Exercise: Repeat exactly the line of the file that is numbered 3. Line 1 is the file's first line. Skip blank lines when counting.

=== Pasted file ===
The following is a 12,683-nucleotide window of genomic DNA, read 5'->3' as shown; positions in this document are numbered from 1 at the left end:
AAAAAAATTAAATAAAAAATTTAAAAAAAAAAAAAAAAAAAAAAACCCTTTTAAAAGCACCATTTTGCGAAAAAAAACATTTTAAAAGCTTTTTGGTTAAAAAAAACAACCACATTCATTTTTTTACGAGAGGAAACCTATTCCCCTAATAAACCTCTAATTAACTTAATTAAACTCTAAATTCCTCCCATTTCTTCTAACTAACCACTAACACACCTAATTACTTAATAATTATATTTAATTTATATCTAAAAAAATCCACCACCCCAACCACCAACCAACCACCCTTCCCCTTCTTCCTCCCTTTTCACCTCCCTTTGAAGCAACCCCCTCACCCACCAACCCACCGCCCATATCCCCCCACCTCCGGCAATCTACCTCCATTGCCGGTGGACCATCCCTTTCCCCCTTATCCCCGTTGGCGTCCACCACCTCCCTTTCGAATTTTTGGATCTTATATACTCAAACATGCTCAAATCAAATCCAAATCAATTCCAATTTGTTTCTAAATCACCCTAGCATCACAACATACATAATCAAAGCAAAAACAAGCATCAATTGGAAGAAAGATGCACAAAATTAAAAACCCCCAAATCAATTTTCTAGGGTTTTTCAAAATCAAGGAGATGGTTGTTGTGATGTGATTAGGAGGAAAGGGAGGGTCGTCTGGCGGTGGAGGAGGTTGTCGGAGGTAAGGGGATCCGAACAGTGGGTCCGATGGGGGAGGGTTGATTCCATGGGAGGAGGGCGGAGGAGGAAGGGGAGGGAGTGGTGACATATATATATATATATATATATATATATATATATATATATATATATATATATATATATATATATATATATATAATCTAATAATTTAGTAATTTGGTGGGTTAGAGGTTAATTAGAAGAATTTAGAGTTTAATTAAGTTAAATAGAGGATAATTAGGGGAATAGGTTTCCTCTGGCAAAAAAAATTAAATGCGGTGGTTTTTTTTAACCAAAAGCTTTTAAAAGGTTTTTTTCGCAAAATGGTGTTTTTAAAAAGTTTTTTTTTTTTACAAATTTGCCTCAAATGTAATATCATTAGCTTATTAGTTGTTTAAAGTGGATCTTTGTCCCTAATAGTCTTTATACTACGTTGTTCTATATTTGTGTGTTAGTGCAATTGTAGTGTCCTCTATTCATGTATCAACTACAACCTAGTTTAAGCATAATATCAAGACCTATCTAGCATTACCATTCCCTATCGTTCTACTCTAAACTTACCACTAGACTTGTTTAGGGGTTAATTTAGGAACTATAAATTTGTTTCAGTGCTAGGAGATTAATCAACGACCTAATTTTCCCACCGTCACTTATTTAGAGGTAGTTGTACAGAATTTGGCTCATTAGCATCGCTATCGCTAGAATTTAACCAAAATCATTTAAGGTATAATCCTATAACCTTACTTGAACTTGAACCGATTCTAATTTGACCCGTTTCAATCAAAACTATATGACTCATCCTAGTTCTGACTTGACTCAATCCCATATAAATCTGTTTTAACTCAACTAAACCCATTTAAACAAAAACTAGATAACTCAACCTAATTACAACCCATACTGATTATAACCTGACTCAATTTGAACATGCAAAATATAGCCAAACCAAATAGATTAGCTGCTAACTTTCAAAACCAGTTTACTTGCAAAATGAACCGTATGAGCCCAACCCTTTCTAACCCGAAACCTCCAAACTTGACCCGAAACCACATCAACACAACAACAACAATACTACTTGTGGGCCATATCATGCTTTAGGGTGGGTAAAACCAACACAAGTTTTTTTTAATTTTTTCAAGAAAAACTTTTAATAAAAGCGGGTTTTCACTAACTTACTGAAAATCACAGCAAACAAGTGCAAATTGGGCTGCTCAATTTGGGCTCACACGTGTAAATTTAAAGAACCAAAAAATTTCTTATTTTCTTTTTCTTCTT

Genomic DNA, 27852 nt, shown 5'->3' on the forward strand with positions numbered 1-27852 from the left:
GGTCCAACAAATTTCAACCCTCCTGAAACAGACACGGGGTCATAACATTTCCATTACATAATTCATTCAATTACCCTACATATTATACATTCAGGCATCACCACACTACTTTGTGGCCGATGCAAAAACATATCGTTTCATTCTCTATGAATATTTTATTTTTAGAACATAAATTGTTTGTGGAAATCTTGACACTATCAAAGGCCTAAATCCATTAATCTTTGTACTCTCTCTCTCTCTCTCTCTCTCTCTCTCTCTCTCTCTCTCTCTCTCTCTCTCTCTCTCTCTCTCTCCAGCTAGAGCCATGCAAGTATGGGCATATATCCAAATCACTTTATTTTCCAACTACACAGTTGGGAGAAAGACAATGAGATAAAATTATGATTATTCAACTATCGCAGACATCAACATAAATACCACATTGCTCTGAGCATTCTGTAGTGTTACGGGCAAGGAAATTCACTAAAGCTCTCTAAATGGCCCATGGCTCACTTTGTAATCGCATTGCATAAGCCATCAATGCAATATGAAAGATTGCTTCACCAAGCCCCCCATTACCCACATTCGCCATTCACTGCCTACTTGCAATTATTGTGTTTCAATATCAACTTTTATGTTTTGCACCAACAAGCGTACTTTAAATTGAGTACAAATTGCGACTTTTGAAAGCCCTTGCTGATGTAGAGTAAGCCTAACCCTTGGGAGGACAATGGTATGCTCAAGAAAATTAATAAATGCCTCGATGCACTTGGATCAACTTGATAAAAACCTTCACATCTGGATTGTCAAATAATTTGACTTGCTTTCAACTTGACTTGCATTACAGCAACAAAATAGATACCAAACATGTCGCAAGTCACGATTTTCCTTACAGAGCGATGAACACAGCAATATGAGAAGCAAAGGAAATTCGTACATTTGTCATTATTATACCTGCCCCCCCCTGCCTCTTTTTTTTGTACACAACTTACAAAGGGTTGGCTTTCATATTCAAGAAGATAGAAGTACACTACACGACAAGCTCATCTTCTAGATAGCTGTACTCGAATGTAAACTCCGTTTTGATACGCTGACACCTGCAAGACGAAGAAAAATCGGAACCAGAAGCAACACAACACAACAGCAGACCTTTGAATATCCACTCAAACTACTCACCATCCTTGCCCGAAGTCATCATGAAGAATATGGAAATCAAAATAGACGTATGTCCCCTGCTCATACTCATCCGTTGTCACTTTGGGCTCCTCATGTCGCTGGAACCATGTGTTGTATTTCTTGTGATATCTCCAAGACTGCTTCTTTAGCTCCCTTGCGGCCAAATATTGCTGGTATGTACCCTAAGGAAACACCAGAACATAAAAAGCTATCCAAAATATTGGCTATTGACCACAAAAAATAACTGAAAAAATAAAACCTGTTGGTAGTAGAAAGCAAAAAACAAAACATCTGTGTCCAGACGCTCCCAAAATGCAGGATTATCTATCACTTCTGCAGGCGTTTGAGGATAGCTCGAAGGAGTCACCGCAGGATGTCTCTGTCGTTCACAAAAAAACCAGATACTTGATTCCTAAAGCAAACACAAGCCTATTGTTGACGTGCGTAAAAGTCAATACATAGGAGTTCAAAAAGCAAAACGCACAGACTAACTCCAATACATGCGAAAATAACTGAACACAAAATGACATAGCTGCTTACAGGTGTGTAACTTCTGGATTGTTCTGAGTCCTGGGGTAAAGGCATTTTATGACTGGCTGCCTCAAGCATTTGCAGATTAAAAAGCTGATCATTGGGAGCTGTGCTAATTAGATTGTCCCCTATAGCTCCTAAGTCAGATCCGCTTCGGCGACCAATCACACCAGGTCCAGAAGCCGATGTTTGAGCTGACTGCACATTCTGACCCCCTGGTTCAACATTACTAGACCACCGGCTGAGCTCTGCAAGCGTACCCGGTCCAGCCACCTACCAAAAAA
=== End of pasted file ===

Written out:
Genomic DNA, 27852 nt, shown 5'->3' on the forward strand with positions numbered 1-27852 from the left: